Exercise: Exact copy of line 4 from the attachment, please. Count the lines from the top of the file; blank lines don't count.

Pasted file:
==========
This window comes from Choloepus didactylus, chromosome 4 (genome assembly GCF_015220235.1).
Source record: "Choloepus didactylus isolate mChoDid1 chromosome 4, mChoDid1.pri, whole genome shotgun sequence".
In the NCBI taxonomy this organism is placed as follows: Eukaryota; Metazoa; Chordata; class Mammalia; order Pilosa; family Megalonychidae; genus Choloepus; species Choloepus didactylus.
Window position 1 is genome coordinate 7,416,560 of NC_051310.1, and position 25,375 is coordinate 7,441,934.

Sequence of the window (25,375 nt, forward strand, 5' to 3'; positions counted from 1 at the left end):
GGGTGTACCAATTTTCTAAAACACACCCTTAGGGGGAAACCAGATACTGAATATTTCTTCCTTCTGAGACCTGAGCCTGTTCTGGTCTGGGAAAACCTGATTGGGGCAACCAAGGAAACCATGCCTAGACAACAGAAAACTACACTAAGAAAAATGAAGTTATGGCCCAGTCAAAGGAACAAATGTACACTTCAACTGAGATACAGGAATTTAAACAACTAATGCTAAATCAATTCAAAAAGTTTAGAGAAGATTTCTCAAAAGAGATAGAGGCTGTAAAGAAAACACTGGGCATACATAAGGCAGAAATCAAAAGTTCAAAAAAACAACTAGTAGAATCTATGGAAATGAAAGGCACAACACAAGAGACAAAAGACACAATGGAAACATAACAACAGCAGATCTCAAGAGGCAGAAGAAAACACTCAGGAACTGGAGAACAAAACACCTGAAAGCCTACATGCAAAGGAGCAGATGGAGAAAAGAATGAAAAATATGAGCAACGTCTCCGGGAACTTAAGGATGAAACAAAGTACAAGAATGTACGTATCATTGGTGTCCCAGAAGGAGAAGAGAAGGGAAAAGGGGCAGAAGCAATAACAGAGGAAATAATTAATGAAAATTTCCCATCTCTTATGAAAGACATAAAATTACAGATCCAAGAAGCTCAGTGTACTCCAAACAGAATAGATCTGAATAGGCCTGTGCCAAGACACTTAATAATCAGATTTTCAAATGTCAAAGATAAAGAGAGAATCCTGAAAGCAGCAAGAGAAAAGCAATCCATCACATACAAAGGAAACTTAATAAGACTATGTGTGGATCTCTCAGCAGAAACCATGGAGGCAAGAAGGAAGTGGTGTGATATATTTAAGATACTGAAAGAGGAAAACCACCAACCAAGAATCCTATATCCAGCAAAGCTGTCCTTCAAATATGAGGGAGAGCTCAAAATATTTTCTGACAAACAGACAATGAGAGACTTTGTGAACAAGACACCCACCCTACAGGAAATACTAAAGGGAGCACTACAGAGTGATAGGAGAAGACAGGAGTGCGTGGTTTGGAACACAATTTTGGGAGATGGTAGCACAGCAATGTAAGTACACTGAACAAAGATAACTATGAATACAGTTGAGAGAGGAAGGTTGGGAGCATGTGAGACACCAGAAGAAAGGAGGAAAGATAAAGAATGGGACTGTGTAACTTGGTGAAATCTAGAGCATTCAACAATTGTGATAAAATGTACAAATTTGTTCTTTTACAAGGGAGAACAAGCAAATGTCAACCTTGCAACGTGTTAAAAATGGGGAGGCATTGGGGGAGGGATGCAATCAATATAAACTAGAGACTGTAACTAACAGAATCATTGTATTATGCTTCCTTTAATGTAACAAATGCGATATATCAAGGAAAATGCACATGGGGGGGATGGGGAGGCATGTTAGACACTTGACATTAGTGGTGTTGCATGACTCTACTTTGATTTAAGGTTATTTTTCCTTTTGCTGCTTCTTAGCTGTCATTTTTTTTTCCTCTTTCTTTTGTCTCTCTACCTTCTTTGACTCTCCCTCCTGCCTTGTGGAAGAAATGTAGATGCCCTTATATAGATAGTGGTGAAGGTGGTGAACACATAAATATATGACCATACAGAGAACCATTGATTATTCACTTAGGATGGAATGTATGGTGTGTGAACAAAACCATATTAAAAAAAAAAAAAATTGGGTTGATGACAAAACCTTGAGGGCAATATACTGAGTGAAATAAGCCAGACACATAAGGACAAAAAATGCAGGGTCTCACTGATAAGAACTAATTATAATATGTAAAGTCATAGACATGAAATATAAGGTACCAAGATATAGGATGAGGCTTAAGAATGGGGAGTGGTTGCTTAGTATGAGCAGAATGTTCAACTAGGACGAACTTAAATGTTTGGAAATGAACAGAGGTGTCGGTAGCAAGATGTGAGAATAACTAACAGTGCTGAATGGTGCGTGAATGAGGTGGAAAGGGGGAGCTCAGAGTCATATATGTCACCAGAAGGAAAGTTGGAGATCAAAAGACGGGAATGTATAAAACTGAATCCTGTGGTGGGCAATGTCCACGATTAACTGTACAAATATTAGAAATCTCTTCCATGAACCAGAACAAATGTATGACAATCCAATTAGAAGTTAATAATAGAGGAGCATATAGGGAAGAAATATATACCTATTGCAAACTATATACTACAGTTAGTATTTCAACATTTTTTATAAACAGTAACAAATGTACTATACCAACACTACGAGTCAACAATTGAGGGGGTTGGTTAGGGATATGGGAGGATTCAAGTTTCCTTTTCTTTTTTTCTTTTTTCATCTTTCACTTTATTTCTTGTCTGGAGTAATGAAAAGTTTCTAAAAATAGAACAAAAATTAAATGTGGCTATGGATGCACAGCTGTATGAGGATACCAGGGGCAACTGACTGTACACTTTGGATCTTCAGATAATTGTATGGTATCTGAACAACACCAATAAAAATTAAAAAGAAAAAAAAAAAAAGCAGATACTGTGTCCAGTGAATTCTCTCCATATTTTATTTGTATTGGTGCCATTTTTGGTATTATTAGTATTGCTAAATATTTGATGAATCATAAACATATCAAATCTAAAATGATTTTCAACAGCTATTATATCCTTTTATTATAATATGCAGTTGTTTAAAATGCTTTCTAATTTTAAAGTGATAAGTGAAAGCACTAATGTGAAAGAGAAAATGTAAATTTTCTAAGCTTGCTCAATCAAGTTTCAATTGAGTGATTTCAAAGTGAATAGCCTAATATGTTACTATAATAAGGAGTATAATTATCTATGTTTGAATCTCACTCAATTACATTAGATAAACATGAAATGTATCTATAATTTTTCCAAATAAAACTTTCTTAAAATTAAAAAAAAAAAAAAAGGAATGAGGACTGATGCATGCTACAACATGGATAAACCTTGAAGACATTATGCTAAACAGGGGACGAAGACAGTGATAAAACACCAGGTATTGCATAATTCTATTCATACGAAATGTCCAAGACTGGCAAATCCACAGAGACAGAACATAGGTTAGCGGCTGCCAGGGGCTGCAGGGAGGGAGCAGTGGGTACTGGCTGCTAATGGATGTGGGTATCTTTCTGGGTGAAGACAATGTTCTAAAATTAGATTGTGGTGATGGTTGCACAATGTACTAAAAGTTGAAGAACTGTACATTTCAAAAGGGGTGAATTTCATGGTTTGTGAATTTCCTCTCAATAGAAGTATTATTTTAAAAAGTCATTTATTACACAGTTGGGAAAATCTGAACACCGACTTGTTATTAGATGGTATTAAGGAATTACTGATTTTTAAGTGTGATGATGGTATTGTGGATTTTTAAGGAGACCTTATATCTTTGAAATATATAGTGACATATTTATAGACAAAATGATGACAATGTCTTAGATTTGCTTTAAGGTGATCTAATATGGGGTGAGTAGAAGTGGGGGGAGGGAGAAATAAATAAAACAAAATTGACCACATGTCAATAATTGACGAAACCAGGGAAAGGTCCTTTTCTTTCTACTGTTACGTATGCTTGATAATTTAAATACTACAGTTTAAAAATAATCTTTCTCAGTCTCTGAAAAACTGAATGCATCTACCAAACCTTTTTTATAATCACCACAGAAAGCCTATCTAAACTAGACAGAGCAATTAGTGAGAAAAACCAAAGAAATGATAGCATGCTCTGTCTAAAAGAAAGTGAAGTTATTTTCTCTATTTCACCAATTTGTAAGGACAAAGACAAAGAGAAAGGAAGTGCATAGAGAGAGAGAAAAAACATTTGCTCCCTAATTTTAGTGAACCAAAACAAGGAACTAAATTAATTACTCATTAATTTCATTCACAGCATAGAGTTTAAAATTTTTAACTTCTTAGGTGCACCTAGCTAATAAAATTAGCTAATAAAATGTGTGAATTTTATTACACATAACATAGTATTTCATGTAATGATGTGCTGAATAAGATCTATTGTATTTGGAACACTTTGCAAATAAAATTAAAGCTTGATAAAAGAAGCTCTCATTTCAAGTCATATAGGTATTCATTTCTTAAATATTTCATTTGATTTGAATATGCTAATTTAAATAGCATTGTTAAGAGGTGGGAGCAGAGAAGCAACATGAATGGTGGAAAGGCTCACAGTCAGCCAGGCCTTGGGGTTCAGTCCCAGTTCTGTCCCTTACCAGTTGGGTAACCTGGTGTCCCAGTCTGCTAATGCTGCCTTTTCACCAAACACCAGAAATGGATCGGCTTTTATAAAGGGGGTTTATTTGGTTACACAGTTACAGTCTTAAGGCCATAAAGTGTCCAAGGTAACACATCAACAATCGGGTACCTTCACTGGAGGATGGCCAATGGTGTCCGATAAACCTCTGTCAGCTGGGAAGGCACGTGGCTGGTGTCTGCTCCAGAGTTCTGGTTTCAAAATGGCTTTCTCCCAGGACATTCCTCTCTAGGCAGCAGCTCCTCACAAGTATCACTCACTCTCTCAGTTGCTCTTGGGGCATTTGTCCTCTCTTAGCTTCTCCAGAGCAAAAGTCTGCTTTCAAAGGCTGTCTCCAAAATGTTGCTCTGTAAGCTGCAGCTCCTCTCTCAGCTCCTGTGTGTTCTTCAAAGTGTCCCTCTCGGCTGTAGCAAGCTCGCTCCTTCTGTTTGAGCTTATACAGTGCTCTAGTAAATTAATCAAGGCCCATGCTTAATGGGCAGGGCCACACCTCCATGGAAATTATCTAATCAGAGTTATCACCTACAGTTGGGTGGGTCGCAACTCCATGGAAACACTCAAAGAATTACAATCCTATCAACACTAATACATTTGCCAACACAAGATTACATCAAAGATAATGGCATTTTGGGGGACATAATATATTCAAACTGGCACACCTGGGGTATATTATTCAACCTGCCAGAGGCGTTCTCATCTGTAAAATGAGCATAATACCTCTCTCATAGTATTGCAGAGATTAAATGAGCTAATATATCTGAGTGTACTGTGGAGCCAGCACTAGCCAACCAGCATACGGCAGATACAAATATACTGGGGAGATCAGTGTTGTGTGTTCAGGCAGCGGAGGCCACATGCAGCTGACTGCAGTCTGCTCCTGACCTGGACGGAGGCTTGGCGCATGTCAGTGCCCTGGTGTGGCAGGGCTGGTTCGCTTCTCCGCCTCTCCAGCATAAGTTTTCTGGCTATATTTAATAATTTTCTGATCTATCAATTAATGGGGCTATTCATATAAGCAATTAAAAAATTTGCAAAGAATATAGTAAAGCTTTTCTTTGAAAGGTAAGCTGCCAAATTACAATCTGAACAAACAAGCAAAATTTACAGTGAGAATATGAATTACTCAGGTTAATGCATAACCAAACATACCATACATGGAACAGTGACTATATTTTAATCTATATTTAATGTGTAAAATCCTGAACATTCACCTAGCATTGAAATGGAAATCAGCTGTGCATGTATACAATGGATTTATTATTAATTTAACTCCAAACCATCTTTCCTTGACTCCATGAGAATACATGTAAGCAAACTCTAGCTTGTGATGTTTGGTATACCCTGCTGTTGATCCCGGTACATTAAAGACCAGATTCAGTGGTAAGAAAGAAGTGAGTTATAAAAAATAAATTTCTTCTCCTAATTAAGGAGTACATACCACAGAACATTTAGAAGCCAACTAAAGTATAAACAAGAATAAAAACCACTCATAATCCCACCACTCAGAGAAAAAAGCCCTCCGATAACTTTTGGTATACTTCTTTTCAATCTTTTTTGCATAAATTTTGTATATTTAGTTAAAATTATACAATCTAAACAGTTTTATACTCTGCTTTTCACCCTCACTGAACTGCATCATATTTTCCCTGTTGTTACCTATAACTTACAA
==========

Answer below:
Window position 1 is genome coordinate 7,416,560 of NC_051310.1, and position 25,375 is coordinate 7,441,934.